Less than a minute before Schiaparelli lands on mars, signals began to dissipate leaving the European Space Agency (ESA) clueless about the spacecraft's condition.
Two Space Rovers Sent to Locate Schiaparelli
After its descent through the martian atmosphere, scientists from Germany had problems acquiring signals from the 1,272-pound probe signifying if it safely landed on the surface. Two Satellites positioned in Mars attempted to catch the probe's status, but to no avail.
One American satellite called out to the European Schiaparelli to get it to respond, but it showed no signs.
There are growing fears that Schiaparelli may have crashed. However, ESA quickly dismissed the issue saying that its engineers are running through "fault trees" seeking to find out why communications was lost and what they can do to retrieve the situation.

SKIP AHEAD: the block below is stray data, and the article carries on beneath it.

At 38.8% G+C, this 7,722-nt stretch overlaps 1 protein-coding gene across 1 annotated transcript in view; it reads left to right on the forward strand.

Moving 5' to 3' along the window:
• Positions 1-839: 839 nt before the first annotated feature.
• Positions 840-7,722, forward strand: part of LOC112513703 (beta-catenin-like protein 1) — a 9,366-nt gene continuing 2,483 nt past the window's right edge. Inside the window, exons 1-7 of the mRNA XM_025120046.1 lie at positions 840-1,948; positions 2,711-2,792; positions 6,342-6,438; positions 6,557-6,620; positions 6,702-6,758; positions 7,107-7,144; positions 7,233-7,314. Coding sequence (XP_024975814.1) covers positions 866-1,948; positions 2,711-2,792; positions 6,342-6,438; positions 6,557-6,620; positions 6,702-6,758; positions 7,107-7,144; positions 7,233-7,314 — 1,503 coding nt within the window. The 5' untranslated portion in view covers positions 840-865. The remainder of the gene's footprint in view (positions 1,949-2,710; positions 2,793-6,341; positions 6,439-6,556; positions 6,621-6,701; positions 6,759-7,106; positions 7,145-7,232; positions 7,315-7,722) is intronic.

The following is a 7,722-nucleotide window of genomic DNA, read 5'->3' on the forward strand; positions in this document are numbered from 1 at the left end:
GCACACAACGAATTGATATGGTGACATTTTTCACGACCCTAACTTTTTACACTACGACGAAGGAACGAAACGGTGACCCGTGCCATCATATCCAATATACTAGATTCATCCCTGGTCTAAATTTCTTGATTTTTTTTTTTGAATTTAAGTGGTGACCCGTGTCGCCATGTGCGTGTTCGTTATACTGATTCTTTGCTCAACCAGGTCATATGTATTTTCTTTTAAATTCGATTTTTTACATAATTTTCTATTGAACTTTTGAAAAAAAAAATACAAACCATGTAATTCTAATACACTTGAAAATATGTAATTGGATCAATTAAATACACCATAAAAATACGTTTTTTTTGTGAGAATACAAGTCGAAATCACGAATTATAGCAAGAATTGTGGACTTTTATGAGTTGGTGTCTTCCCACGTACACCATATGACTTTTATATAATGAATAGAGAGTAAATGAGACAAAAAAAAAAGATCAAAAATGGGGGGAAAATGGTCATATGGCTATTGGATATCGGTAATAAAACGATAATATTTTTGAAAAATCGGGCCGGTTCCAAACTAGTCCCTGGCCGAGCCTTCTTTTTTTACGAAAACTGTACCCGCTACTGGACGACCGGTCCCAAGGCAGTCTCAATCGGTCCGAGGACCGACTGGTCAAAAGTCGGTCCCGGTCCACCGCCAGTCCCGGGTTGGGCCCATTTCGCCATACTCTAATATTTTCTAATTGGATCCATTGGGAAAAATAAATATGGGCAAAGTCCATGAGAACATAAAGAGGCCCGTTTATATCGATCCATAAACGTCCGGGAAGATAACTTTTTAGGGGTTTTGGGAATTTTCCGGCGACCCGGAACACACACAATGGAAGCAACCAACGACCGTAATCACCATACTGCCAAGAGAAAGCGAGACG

An update is expected to be made Thursday after analyzing data sent to track the Schiaparelli spacecraft in orbit around mars.
ESA Explains 'European Schiaparelli'
According to CNN, the probe is equipped with a heat shield to protect it from intense heat as it plunges towards the Mar's surface at more than 1,000 mph. A parachute deploys at 150 mph and then for about 30 seconds, nine thrusters activate to ease it upon landing. A crumple zone similar to those in cars was designed to help moderate the landing.
Even if it successfully landed, Europe's Schiaparelli is allowed to operate for three to ten days before its batteries run out.
Humans to Live On Mars In 2030
Aside from ESA's ExoMars Mission, NASA has already revealed its plans to get humans living on mars in the next few decades.
The space agency has set out a three-part plan which opens doors to humans living on mars on 2030. U.S. President Barrack Obama backed this up through his statement in CNN.
Two NASA rovers, Curiosity and Opportunity has been reporting from mars for more than 12 years. Now private companies are also into launching missions in the red planet including, Elon Musk's SpaceX and Mars One.